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Trade like a stock market wizard

Value Comes At A Price

In the stock market, what seems cheap could literally be expensive and what looks expensive may turn out to be the next super performer. The simple fact is that value comes at a price.

 

The typical P/E ratio indicates historical results and does not take the future into account. 

 

It's important to focus on companies that report strong earnings, which then generate upward revisions in earnings prediction.

 

It is hard to get away if you buy a cheap stock because it’s tough to sell if it moves against you because then it's even cheaper. Most investors look for discounts instead of looking for leaders.

 

The best growth stocks rarely trade at a low P/E ratio. In fact, in history, many winning stocks have traded at more than 30 or 40 times earnings before experiencing their biggest advance.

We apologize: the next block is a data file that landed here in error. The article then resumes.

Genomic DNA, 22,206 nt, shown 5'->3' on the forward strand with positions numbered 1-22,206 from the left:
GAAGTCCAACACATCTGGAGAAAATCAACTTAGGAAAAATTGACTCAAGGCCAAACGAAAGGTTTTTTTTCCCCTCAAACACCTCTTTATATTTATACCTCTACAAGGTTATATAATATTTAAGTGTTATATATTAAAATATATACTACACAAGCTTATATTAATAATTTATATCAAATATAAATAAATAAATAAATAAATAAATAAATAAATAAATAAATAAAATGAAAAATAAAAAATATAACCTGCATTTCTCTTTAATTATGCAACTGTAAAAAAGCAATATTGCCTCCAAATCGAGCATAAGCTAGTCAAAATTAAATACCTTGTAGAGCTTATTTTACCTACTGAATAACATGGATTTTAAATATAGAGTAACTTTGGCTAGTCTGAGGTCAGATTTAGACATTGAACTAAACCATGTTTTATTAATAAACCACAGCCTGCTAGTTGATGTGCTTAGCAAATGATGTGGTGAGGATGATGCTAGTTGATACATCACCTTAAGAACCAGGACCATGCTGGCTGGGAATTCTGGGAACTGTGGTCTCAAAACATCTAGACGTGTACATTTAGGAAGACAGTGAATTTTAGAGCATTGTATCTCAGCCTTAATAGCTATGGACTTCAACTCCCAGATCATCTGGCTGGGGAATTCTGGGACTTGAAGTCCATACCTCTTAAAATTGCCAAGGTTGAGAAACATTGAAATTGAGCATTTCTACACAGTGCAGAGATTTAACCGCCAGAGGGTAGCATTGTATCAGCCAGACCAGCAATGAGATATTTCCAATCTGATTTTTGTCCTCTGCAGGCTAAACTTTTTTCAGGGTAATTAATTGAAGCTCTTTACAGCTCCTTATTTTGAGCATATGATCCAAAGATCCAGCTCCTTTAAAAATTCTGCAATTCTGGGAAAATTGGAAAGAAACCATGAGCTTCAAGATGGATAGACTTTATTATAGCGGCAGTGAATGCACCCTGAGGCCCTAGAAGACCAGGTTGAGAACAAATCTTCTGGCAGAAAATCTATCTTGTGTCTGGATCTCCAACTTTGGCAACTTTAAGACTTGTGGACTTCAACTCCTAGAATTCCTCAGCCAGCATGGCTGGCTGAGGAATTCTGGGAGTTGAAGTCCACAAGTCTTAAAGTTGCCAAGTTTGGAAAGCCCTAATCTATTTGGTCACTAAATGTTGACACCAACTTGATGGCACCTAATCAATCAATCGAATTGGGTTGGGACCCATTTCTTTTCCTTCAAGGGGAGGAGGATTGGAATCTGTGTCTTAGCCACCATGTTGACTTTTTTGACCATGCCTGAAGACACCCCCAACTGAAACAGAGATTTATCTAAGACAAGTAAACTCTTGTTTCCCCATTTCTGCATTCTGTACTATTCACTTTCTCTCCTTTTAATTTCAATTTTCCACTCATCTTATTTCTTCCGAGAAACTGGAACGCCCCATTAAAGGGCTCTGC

While dealing with a dynamic new leader or new industry, it is extremely difficult to predict the span of the growth phase and the level of slowdown that will occur over a particular time frame. 

 

In June 1997, Mark bought Yahoo! shares when it was trading at 938 times earnings. Every investor disapproved of the unknown company. However, Yahoo! was driving a new technological revolution- the Internet. The potential of the then-new industry was widely misjudged. Yahoo! shares increased a remarkable 7,800% in just 29 months, and the P/E broadened to more than 1,700 times earnings.

 

 

Image Source: Trade Like A Stock Market Wizard 

 

Stock prices are not moved by value but by people placing buy orders. As a thumb rule, Mark doesn't buy shares of a company with an extremely low P/E, particularly if the stock price is near it's 52-week low. A stock with an exceedingly low P/E ratio can prove to be a trouble. A stock trading at a multiple far below the existing industry multiple could indicate a fundamental issue. The potential of the company may be debatable and it might even be headed towards bankruptcy. 

 

Mark uses the P/E ratio as a sentiment measure that gives him an outlook about investor expectation. Generally, a high P/E means high expectations and a low P/E means lower expectations.

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Units 5/14